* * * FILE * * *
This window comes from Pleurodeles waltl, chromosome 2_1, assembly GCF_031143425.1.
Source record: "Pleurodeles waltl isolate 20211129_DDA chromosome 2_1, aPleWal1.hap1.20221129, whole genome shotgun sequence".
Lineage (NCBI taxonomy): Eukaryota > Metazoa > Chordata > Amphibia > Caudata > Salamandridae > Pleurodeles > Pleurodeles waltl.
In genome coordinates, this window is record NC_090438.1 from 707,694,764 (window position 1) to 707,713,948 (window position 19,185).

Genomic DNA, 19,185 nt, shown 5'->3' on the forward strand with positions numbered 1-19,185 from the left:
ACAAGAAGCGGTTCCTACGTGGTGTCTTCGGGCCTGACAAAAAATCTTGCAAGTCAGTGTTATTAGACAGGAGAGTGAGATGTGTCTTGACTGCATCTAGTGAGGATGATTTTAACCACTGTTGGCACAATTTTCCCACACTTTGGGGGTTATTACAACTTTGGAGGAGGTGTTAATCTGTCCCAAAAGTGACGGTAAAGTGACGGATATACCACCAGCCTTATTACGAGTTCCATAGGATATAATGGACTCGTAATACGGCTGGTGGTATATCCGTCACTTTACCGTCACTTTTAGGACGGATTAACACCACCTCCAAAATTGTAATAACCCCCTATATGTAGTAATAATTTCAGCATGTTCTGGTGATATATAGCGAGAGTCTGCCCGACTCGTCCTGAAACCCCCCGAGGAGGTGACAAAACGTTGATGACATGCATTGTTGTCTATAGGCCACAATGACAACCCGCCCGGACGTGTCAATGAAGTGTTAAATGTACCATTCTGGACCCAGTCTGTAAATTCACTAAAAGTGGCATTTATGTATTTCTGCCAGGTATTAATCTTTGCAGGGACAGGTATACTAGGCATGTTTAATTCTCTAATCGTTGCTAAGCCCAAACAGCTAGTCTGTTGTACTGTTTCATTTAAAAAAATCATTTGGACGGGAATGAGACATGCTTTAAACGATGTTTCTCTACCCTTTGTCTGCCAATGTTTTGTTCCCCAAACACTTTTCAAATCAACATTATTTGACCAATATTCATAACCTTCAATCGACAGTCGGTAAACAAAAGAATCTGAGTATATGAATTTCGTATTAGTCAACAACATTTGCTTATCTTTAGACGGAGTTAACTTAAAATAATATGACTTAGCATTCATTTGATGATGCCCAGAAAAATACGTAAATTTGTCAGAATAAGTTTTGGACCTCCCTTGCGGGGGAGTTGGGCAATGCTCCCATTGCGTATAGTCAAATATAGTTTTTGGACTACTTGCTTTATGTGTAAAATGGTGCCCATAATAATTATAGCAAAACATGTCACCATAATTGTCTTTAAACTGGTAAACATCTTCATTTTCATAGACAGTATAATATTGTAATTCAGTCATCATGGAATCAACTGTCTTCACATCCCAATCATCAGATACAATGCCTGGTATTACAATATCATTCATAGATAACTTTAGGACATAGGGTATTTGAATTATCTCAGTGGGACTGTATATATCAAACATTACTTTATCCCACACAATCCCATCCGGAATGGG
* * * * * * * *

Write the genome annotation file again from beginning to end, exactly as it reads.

This window comes from Pleurodeles waltl, chromosome 2_1, assembly GCF_031143425.1.
Source record: "Pleurodeles waltl isolate 20211129_DDA chromosome 2_1, aPleWal1.hap1.20221129, whole genome shotgun sequence".
Lineage (NCBI taxonomy): Eukaryota > Metazoa > Chordata > Amphibia > Caudata > Salamandridae > Pleurodeles > Pleurodeles waltl.
In genome coordinates, this window is record NC_090438.1 from 707,694,764 (window position 1) to 707,713,948 (window position 19,185).

Genomic DNA, 19,185 nt, shown 5'->3' on the forward strand with positions numbered 1-19,185 from the left:
ACAAGAAGCGGTTCCTACGTGGTGTCTTCGGGCCTGACAAAAAATCTTGCAAGTCAGTGTTATTAGACAGGAGAGTGAGATGTGTCTTGACTGCATCTAGTGAGGATGATTTTAACCACTGTTGGCACAATTTTCCCACACTTTGGGGGTTATTACAACTTTGGAGGAGGTGTTAATCTGTCCCAAAAGTGACGGTAAAGTGACGGATATACCACCAGCCTTATTACGAGTTCCATAGGATATAATGGACTCGTAATACGGCTGGTGGTATATCCGTCACTTTACCGTCACTTTTAGGACGGATTAACACCACCTCCAAAATTGTAATAACCCCCTATATGTAGTAATAATTTCAGCATGTTCTGGTGATATATAGCGAGAGTCTGCCCGACTCGTCCTGAAACCCCCCGAGGAGGTGACAAAACGTTGATGACATGCATTGTTGTCTATAGGCCACAATGACAACCCGCCCGGACGTGTCAATGAAGTGTTAAATGTACCATTCTGGACCCAGTCTGTAAATTCACTAAAAGTGGCATTTATGTATTTCTGCCAGGTATTAATCTTTGCAGGGACAGGTATACTAGGCATGTTTAATTCTCTAATCGTTGCTAAGCCCAAACAGCTAGTCTGTTGTACTGTTTCATTTAAAAAAATCATTTGGACGGGAATGAGACATGCTTTAAACGATGTTTCTCTACCCTTTGTCTGCCAATGTTTTGTTCCCCAAACACTTTTCAAATCAACATTATTTGACCAATATTCATAACCTTCAATCGACAGTCGGTAAACAAAAGAATCTGAGTATATGAATTTCGTATTAGTCAACAACATTTGCTTATCTTTAGACGGAGTTAACTTAAAATAATATGACTTAGCATTCATTTGATGATGCCCAGAAAAATACGTAAATTTGTCAGAATAAGTTTTGGACCTCCCTTGCGGGGGAGTTGGGCAATGCTCCCATTGCGTATAGTCAAATATAGTTTTTGGACTACTTGCTTTATGTGTAAAATGGTGCCCATAATAATTATAGCAAAACATGTCACCATAATTGTCTTTAAACTGGTAAACATCTTCATTTTCATAGACAGTATAATATTGTAATTCAGTCATCATGGAATCAACTGTCTTCACATCCCAATCATCAGATACAATGCCTGGTATTACAATATCATTCATAGATAACTTTAGGACATAGGGTATTTGAATTATCTCAGTGGGACTGTATATATCAAACATTACTTTATCCCACACAATCCCATCCGGAATGGG